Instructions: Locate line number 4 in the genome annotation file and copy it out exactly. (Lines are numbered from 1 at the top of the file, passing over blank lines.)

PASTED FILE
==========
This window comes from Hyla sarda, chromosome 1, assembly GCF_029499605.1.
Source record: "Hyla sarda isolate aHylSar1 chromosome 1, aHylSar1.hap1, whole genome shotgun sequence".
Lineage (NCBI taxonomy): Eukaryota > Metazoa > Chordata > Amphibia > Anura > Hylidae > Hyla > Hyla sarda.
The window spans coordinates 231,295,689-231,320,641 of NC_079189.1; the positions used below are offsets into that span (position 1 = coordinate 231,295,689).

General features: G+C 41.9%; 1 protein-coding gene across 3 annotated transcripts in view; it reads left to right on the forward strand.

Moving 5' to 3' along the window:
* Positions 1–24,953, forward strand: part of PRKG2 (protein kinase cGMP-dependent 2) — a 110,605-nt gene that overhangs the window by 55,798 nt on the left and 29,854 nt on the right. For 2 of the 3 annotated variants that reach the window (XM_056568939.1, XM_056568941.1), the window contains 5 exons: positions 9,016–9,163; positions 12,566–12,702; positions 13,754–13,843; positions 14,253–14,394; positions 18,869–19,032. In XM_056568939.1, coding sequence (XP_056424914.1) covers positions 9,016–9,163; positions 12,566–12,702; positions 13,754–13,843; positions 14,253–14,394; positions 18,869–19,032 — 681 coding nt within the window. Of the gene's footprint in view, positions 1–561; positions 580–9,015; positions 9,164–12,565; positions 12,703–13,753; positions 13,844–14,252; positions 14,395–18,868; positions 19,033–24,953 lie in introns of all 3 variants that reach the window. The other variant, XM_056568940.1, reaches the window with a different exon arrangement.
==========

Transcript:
The window spans coordinates 231,295,689-231,320,641 of NC_079189.1; the positions used below are offsets into that span (position 1 = coordinate 231,295,689).